Political dilemmas also loom for Newsom. Aligning the state’s mask guidance with the CDC’s would likely bring the divisive issue of vaccine passports to the fore, as people would presumably have to prove they’re fully vaccinated in order to walk maskless into a store. And less mask-wearing could also increase the state’s risk of another coronavirus surge — something the governor undoubtedly wants to avoid with a recall election looming on the horizon.


The coronavirus bottom line: As of Thursday, California had 3,659,641 confirmed cases (+0.04% from previous day) and 61,351 deaths (+0.1% from previous day), according to a CalMatters tracker.

California has administered 33,352,542 vaccine doses, and 46.7% of Californians are fully vaccinated.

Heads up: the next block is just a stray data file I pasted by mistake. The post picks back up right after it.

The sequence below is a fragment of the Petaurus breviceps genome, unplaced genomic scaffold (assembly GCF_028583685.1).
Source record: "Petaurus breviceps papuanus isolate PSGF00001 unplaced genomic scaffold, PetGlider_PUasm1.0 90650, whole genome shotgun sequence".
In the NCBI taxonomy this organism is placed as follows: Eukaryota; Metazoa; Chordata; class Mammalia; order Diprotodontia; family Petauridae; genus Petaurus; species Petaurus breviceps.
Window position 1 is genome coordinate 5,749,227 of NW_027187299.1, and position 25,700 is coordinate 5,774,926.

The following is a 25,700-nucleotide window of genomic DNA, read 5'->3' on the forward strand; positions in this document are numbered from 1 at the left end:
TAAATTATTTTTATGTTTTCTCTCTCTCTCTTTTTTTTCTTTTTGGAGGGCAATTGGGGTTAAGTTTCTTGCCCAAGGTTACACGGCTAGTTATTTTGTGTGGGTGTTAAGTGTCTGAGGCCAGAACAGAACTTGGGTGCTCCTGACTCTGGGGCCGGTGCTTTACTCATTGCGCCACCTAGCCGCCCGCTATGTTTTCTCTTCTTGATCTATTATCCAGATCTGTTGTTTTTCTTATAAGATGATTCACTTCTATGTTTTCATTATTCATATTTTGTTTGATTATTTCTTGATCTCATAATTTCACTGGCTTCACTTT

Plus: CalMatters regularly updates this pandemic timeline tracking the state’s daily actions. We’re also tracking the state’s coronavirus hospitalizations by county and lawsuits against COVID-19 restrictions.

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1. Newsom’s budget tour comes to an end

Gov. Gavin Newsom holds a press conference at The Unity Council in Oakland to announce an estimated $75.5 billion surplus and in addition to stimulus checks, tax rebates and additional rent relief on May 10, 2021. Photo by Anne Wernikoff, CalMatters
Newsom holds a press conference at The Unity Council in Oakland on May 10, 2021. Photo by Anne Wernikoff, CalMatters